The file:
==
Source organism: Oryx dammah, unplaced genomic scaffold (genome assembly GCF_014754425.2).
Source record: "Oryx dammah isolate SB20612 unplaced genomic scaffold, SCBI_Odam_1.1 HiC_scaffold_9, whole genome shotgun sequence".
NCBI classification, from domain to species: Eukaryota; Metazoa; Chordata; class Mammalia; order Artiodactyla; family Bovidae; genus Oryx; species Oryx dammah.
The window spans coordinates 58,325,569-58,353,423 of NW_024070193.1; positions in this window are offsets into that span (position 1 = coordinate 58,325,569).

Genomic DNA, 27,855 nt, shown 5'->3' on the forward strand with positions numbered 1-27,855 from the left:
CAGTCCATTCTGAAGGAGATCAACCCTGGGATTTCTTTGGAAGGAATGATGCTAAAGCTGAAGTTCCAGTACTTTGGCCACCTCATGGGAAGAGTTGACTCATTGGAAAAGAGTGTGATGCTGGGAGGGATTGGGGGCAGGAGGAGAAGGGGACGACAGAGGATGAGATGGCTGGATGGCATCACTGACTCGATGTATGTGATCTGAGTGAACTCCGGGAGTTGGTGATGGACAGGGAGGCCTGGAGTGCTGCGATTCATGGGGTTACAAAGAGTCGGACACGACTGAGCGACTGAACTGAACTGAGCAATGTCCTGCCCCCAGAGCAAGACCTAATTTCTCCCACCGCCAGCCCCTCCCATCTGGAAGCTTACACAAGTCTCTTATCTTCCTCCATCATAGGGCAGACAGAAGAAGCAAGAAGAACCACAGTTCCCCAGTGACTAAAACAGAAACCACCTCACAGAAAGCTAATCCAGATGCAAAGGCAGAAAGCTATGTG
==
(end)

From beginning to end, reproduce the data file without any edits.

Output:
Source organism: Oryx dammah, unplaced genomic scaffold (genome assembly GCF_014754425.2).
Source record: "Oryx dammah isolate SB20612 unplaced genomic scaffold, SCBI_Odam_1.1 HiC_scaffold_9, whole genome shotgun sequence".
NCBI classification, from domain to species: Eukaryota; Metazoa; Chordata; class Mammalia; order Artiodactyla; family Bovidae; genus Oryx; species Oryx dammah.
The window spans coordinates 58,325,569-58,353,423 of NW_024070193.1; positions in this window are offsets into that span (position 1 = coordinate 58,325,569).

Genomic DNA, 27,855 nt, shown 5'->3' on the forward strand with positions numbered 1-27,855 from the left:
CAGTCCATTCTGAAGGAGATCAACCCTGGGATTTCTTTGGAAGGAATGATGCTAAAGCTGAAGTTCCAGTACTTTGGCCACCTCATGGGAAGAGTTGACTCATTGGAAAAGAGTGTGATGCTGGGAGGGATTGGGGGCAGGAGGAGAAGGGGACGACAGAGGATGAGATGGCTGGATGGCATCACTGACTCGATGTATGTGATCTGAGTGAACTCCGGGAGTTGGTGATGGACAGGGAGGCCTGGAGTGCTGCGATTCATGGGGTTACAAAGAGTCGGACACGACTGAGCGACTGAACTGAACTGAGCAATGTCCTGCCCCCAGAGCAAGACCTAATTTCTCCCACCGCCAGCCCCTCCCATCTGGAAGCTTACACAAGTCTCTTATCTTCCTCCATCATAGGGCAGACAGAAGAAGCAAGAAGAACCACAGTTCCCCAGTGACTAAAACAGAAACCACCTCACAGAAAGCTAATCCAGATGCAAAGGCAGAAAGCTATGTG